The processing of non-precious metals in Sardinia dates back to the era of the Nuragic civilisation and derives from the remarkable bounty of these metals underground.
Traditionally, the blacksmith not only carried out the shoeing of the animals, but also manufactured other articles such as chains, ornate lock-coverings, perforated door plaques, door knockers, spits and other implements for the hearth.
Particularly renowned are the typical bells worn by the animals, made from brass-coated iron sheet.
Blacksmiths were often also armourers and manufactured finely decorated flick-knives and hunting arms. As heirs of this tradition, today the artisan blacksmiths forge a good quality of traditional implements, bronze statues, artistic wrought iron objects, copper household articles and also the much sought after knives.
This is a refined art ranging from the crafting of the traditional "leppas" and "resolzas" (classical flick-knives used by shepherds and farmers), to the collector’s knives which, besides their material worth, are a symbol of "balentia" (positive qualities and moral uprightness).
The forging of knives, result of an ancient skill, requires particular care both in the sharpening of the blade and in the preparation of the handle carved from horn (of moufflons, buffaloes and goats). The most sought after horn is completely black with no veining. The handles are either smooth or accurately carved with brass (or copper) decorations and festoons.
Several villages have maintained their original fame of knife forgers and the knives produced are characterised by singular names and features. The main towns are Guspini (thick bladed knives known as "sa guspinesa"), Arbus (flick-knives known as "s’arburesa"), Gonnosfanadiga (thick bladed turkish-style knives with a dark horn handle bearing two studded rings), Santulussurgiu (a typical knife known as "sa lussulzesa), Dorgali, Desulo, Gavoi and of course Pattada ( knife with a leaf-shaped blade known as "sa pattadese"), the renowned home of flick-knives and site of an I.S.O.L.A. pilot centre.
The Sardinian artisan crafting of wrought iron is characterised by a long and noble history as documented by the splendid artistic features represented and by the expression of a rather elegant style.
On visiting certain country churches or antique historical homes, one can admire the complicated baroque style of gates, railings and grilles, banisters and gratings, both in the gardens and internally. The antique tradition of working wrought iron is still flourishing in Cagliari and Sassari, as well as in a few other smaller villages.
This traditional craft is peculiar to Isili, a small town in the Sarcidano region. The particular art of coppersmiths owes its presence to the considerable distance of the village from the main roads of access and to its vicinity to the Funtana Raminosa copper mine which dates back to the extremely early ages. The Isili coppersmiths are the undisputed masters specialised in the processing of copper, the history of whom is permeated with a certain degree of mystery. These craftsmen are said to descend from a population of nomads or Jews who once inhabited the area. Such beliefs are further confirmed by their use of a strange dialect known as "su romanescu" and by their somatic traits resembling those of the Nordic people rather than Sardinians.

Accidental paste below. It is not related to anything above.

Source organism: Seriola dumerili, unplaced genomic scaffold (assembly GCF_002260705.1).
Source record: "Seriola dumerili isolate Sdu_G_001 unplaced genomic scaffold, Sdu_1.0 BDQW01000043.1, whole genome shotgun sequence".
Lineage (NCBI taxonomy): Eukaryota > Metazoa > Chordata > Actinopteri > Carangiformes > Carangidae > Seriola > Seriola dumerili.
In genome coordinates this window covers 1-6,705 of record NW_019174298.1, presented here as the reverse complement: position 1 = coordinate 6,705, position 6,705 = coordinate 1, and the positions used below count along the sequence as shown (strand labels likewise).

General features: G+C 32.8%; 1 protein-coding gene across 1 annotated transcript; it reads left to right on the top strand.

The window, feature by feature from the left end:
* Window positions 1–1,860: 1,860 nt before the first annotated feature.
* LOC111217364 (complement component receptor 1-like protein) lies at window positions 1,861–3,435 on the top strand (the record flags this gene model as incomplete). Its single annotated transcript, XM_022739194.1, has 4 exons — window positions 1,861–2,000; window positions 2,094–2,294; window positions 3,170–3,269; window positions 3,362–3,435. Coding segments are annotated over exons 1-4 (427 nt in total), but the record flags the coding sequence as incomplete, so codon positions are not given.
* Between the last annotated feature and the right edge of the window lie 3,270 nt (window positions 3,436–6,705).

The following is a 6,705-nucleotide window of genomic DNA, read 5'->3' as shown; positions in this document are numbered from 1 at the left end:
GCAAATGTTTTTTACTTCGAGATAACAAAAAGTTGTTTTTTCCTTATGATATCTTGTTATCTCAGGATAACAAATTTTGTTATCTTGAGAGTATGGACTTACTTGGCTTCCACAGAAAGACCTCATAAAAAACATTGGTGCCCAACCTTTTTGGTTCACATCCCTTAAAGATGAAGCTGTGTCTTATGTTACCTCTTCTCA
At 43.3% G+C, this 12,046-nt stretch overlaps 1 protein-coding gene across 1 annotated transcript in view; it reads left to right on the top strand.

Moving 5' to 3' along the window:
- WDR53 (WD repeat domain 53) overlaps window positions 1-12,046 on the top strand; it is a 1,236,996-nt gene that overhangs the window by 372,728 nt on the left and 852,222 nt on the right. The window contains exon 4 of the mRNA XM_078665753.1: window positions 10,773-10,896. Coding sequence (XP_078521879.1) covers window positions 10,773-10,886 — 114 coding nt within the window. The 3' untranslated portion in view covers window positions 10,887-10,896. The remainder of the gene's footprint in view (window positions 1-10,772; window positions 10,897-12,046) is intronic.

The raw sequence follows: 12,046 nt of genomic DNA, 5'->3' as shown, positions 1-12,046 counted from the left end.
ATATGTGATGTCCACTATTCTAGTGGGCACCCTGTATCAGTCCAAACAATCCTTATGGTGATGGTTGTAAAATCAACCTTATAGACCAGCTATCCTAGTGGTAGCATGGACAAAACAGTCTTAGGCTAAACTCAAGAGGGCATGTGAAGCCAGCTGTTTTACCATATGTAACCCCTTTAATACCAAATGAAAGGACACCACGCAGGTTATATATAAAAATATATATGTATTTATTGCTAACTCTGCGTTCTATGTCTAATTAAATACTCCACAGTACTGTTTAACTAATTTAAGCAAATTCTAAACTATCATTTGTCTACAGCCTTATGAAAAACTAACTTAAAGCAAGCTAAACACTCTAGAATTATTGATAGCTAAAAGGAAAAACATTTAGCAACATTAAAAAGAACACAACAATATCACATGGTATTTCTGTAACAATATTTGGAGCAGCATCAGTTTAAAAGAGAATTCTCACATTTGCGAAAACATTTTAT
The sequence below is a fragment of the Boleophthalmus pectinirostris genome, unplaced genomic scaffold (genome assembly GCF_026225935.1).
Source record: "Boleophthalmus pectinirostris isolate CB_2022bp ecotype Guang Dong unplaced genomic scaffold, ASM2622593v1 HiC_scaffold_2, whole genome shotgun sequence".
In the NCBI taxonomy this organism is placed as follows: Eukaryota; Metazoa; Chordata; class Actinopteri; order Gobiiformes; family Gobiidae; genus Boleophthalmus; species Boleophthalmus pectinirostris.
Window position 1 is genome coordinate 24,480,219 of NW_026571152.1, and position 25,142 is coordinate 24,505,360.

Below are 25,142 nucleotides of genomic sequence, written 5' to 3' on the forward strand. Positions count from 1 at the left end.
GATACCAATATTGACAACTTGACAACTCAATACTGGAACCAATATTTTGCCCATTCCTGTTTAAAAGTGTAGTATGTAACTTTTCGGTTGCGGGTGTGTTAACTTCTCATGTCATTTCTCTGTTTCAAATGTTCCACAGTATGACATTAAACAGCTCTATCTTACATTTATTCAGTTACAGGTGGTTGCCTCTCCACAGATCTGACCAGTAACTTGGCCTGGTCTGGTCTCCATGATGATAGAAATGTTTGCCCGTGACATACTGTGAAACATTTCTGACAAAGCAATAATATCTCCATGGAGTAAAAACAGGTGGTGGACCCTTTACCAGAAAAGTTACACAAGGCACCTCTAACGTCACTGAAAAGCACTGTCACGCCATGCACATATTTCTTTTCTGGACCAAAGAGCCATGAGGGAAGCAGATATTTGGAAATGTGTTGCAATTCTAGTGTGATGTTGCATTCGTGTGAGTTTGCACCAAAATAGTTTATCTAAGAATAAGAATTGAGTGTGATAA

The articles manufactured include large cauldrons for the processing of dairy goods, smaller cauldrons, pans with one long handle or two ring handles, ladles, etc. The colour of the beaten copper, together with the simple original forms, adds to the value of these articles which are still in great demand today as ornaments.
The few foundries which still exist today are all family-managed concerns and the craftsmen are generally related to each other. In recent years the coppersmiths’ art has gone through difficult moments but the craftsmen reacted promptly by organising efficient initiatives, proposing their traditional art as an expression of cultural rediscovery and as an original means of furnishing, providing a wider variety of goods and further developing the artistic articles.
The processing of copper follows a strictly severe schedule: the melting stage, the measuring and the first forging. The bottom of the recipient is then outlined, the border is cut using shears and the object is shaped by beating the copper with a cylindrical hammer.
Subsequently, the edges are bent backwards using pliers and prepared for the insertion of an iron ring. The object is then placed in an acid bath, washed and smoothed, in order to provide the characteristic colour and gleam. Finally the object is decorated using a fine-headed hammer, studs are added and engravings applied.
The processing of bronze, dating back to the Nuragic era, tended to be used in the past in the manufacture of household goods, tools, arms and particularly artistic sculptures. More recently, following a rather difficult period, the use of bronze has been resumed for the creation of Nuragic statues ( the so-called "bronzetti"): tribal chiefs, matriarchal figures, men and women, sacred vessels, animals, etc…
The rediscovery of these models, which have met with a remarkable success among tourists, occurred thanks to the sculptor Franco D’Aspro who grasped the significance of the ancient Nuragic bronzes and reproduced them faithfully, strictly following their original semblance. In order to render the statues more evocative, a particular technique is applied to age the bronze.
At the present time several artisan foundries are operational; they work from a matrix of wax or wood, applying both old and new techniques and methods.